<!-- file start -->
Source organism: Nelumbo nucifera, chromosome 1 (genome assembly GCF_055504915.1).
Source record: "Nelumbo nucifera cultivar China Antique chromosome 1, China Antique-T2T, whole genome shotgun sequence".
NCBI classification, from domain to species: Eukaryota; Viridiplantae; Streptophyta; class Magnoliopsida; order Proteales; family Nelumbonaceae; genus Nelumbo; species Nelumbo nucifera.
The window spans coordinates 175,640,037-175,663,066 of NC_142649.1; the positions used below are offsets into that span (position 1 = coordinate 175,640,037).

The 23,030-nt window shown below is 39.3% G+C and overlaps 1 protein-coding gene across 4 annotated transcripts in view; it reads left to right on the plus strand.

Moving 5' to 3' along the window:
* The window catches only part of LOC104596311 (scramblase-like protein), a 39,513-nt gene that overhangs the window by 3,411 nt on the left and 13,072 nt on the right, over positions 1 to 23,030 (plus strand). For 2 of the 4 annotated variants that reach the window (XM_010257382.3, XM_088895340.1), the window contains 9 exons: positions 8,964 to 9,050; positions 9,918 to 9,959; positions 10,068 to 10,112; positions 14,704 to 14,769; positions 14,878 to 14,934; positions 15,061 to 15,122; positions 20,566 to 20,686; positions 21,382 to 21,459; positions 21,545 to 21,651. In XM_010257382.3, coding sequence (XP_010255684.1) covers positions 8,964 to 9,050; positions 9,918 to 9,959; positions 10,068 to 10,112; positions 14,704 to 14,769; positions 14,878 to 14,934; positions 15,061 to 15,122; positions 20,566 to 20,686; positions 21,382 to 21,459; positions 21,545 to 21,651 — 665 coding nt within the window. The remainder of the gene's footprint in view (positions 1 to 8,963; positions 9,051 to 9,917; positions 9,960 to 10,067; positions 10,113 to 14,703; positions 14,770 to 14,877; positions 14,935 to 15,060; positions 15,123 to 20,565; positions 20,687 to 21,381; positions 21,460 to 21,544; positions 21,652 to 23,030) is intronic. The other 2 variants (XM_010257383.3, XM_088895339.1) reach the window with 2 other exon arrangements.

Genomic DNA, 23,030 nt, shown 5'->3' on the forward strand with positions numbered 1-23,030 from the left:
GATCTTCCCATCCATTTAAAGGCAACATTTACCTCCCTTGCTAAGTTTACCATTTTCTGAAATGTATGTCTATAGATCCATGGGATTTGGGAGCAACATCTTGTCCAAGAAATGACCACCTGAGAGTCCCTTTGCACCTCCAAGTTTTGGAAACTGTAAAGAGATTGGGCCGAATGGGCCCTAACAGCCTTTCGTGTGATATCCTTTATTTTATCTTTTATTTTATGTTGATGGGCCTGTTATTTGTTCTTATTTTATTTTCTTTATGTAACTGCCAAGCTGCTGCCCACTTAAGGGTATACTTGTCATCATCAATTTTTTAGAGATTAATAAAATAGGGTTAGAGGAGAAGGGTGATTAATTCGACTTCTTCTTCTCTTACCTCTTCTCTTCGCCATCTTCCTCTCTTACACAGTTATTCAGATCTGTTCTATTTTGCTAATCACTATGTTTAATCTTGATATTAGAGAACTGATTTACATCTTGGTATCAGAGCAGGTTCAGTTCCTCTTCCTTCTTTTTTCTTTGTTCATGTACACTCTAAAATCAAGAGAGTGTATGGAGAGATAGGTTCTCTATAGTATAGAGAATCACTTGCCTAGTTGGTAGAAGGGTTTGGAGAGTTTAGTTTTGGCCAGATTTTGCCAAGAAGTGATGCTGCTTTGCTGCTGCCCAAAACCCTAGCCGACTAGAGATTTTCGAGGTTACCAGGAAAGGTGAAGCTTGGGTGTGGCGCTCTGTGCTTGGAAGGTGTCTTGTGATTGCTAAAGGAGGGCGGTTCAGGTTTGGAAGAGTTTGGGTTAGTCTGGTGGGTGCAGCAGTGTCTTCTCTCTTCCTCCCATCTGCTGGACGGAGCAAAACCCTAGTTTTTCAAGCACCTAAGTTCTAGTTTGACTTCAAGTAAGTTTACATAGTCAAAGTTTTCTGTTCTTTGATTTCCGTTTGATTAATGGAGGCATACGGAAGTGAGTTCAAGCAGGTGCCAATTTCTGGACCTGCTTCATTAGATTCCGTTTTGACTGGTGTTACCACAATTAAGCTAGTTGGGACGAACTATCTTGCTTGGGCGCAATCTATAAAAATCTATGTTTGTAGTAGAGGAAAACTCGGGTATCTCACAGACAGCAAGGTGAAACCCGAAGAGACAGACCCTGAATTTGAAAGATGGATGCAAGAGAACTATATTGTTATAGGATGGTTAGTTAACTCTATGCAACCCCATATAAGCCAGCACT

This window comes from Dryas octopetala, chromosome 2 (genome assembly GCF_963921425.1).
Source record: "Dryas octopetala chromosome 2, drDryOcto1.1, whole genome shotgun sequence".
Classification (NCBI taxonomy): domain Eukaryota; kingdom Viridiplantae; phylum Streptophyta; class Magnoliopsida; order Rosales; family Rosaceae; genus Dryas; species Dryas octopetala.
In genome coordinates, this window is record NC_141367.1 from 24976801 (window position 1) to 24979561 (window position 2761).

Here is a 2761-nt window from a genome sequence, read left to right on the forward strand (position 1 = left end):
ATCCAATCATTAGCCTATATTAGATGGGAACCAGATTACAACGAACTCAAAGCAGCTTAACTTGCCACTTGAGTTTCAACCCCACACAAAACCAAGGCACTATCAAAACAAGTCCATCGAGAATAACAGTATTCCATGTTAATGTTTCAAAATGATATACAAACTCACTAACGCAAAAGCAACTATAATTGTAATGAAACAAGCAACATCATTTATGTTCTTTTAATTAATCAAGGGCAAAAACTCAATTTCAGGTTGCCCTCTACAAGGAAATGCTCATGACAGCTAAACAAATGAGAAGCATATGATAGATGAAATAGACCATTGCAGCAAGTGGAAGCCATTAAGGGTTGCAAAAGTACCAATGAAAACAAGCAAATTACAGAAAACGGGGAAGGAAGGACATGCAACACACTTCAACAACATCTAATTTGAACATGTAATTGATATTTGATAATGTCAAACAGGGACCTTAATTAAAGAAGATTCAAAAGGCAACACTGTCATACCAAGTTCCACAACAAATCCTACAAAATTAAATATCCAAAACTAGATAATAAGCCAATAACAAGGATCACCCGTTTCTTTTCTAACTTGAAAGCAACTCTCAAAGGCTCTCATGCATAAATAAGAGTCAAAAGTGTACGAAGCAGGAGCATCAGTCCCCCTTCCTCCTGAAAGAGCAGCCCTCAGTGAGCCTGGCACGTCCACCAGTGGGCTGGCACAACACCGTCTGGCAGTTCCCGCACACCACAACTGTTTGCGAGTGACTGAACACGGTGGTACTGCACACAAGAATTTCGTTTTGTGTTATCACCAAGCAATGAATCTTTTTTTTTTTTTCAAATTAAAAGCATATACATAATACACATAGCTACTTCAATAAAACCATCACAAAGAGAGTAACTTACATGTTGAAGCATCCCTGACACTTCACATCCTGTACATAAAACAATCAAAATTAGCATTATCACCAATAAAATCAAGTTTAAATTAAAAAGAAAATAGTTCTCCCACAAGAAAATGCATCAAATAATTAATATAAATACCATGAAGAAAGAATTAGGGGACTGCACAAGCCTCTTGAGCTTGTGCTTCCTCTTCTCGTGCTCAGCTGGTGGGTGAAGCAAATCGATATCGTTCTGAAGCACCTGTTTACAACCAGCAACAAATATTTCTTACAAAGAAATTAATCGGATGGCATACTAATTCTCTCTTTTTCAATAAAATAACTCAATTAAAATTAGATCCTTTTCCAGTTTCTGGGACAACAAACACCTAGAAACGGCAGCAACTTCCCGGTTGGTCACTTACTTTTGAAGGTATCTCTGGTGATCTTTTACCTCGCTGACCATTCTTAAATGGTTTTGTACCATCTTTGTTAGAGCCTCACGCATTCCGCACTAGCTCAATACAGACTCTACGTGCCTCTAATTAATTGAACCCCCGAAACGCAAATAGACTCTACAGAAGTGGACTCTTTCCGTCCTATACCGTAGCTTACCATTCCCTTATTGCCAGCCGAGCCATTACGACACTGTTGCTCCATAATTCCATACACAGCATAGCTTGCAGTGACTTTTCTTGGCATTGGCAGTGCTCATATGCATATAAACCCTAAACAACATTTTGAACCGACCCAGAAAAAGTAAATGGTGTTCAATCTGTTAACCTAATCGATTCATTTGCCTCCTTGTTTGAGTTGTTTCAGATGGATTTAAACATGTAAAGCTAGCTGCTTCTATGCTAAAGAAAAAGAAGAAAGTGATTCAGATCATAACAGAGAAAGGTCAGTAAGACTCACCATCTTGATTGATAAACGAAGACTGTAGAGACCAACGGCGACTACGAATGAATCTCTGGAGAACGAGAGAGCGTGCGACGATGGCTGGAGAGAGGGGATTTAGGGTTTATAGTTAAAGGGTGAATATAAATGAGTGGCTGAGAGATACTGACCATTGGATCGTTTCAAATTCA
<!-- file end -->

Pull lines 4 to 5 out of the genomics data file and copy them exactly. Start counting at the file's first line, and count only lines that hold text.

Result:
The window spans coordinates 175,640,037-175,663,066 of NC_142649.1; the positions used below are offsets into that span (position 1 = coordinate 175,640,037).

The 23,030-nt window shown below is 39.3% G+C and overlaps 1 protein-coding gene across 4 annotated transcripts in view; it reads left to right on the plus strand.